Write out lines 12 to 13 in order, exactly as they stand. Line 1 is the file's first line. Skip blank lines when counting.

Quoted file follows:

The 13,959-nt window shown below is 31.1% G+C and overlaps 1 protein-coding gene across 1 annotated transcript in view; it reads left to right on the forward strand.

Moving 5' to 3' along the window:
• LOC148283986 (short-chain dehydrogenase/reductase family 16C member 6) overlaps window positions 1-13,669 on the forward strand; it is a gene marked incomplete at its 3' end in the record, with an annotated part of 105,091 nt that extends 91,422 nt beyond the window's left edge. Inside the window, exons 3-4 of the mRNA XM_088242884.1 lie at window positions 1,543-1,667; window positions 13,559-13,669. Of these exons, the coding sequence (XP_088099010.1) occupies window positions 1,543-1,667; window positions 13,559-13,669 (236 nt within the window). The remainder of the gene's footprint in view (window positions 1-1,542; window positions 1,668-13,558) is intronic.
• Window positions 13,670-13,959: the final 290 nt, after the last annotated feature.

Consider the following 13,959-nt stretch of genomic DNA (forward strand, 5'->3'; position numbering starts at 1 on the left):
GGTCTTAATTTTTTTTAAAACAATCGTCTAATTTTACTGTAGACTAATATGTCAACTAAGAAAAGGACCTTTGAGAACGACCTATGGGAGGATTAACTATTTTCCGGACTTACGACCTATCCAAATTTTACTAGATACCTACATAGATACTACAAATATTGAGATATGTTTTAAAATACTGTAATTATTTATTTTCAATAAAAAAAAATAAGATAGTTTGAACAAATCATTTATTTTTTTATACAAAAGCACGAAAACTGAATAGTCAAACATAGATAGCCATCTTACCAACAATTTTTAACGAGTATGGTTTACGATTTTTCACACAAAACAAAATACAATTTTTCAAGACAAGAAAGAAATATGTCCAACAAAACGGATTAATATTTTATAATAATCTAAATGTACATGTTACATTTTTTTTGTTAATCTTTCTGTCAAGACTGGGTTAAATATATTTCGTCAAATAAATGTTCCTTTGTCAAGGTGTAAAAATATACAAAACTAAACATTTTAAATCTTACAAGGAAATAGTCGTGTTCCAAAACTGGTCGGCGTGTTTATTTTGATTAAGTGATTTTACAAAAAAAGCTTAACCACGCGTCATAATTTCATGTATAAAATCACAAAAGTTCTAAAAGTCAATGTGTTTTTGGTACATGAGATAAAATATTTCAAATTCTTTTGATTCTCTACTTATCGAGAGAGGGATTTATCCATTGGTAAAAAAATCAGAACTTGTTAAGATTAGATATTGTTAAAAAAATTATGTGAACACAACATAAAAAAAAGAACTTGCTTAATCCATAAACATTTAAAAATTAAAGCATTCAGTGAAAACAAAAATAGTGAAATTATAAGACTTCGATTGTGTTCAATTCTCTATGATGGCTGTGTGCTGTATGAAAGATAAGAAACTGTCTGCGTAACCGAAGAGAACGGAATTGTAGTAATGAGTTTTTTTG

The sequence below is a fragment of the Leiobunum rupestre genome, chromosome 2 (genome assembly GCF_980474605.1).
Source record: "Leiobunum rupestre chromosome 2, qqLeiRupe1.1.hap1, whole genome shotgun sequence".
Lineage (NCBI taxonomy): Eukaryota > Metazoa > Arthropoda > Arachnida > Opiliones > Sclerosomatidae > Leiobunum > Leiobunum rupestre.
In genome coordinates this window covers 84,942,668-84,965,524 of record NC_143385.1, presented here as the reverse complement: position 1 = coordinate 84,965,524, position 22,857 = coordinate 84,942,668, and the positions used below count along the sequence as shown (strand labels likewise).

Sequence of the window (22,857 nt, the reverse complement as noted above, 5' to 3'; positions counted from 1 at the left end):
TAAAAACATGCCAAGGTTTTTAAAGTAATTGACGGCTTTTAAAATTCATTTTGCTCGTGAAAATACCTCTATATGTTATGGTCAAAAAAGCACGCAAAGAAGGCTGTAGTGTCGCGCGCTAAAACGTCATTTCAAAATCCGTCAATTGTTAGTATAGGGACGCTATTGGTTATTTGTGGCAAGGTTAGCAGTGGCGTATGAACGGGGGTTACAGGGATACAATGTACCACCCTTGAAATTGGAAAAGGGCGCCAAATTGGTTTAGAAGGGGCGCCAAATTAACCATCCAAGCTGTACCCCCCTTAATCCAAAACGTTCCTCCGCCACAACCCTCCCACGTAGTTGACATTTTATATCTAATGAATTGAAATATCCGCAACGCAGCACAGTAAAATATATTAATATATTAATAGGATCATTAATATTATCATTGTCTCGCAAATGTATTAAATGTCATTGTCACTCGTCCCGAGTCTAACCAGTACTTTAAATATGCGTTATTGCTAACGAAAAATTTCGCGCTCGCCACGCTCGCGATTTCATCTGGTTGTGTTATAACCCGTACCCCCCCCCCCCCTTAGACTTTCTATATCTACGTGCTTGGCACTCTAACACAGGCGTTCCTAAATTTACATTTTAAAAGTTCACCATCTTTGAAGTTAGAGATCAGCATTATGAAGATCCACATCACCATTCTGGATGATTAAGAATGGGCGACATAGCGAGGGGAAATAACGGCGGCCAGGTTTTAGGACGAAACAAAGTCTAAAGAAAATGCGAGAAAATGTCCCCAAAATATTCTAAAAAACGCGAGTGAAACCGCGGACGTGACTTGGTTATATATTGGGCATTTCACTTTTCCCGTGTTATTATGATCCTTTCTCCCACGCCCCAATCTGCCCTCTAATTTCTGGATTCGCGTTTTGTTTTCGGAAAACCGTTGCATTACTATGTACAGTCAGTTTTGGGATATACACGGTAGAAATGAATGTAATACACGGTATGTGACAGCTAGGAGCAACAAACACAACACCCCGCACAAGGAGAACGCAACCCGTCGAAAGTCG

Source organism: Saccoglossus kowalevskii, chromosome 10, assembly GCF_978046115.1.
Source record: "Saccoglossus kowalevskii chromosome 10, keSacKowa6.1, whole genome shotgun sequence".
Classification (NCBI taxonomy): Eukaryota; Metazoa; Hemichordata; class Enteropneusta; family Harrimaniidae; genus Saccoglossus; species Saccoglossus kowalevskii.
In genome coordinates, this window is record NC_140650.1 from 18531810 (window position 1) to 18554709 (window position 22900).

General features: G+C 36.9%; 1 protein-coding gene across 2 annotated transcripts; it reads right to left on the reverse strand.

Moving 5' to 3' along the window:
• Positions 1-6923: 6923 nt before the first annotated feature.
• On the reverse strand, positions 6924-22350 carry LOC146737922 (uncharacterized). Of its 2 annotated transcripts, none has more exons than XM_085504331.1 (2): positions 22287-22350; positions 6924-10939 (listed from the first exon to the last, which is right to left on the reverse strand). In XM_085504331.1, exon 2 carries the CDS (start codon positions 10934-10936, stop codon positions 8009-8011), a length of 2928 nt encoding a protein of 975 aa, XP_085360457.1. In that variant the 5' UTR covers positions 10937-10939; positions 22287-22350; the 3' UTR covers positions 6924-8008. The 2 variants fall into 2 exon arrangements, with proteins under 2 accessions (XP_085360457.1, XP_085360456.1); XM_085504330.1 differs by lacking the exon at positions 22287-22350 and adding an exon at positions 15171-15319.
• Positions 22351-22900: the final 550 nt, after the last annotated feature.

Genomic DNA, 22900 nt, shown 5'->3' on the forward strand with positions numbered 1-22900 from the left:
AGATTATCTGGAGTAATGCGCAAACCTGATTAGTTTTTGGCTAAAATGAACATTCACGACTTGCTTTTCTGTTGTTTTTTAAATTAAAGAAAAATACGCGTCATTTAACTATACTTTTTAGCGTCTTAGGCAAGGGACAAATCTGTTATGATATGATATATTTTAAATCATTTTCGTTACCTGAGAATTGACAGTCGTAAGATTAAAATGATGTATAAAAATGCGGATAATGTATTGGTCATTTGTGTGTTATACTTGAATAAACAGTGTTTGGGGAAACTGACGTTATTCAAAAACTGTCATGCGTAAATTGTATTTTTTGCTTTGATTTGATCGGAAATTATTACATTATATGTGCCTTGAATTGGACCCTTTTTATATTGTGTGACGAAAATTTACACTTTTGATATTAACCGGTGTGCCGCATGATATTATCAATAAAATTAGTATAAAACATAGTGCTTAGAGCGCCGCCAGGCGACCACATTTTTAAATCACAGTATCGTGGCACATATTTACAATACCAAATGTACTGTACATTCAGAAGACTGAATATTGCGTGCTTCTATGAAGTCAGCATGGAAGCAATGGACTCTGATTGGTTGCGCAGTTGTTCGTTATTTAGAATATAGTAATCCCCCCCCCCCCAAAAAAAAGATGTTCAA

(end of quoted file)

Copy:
TAAAAACATGCCAAGGTTTTTAAAGTAATTGACGGCTTTTAAAATTCATTTTGCTCGTGAAAATACCTCTATATGTTATGGTCAAAAAAGCACGCAAAGAAGGCTGTAGTGTCGCGCGCTAAAACGTCATTTCAAAATCCGTCAATTGTTAGTATAGGGACGCTATTGGTTATTTGTGGCAAGGTTAGCAGTGGCGTATGAACGGGGGTTACAGGGATACAATGTACCACCCTTGAAATTGGAAAAGGGCGCCAAATTGGTTTAGAAGGGGCGCCAAATTAACCATCCAAGCTGTACCCCCCTTAATCCAAAACGTTCCTCCGCCACAACCCTCCCACGTAGTTGACATTTTATATCTAATGAATTGAAATATCCGCAACGCAGCACAGTAAAATATATTAATATATTAATAGGATCATTAATATTATCATTGTCTCGCAAATGTATTAAATGTCATTGTCACTCGTCCCGAGTCTAACCAGTACTTTAAATATGCGTTATTGCTAACGAAAAATTTCGCGCTCGCCACGCTCGCGATTTCATCTGGTTGTGTTATAACCCGTACCCCCCCCCCCCCTTAGACTTTCTATATCTACGTGCTTGGCACTCTAACACAGGCGTTCCTAAATTTACATTTTAAAAGTTCACCATCTTTGAAGTTAGAGATCAGCATTATGAAGATCCACATCACCATTCTGGATGATTAAGAATGGGCGACATAGCGAGGGGAAATAACGGCGGCCAGGTTTTAGGACGAAACAAAGTCTAAAGAAAATGCGAGAAAATGTCCCCAAAATATTCTAAAAAACGCGAGTGAAACCGCGGACGTGACTTGGTTATATATTGGGCATTTCACTTTTCCCGTGTTATTATGATCCTTTCTCCCACGCCCCAATCTGCCCTCTAATTTCTGGATTCGCGTTTTGTTTTCGGAAAACCGTTGCATTACTATGTACAGTCAGTTTTGGGATATACACGGTAGAAATGAATGTAATACACGGTATGTGACAGCTAGGAGCAACAAACACAACACCCCGCACAAGGAGAACGCAACCCGTCGAAAGTCG

Source organism: Saccoglossus kowalevskii, chromosome 10, assembly GCF_978046115.1.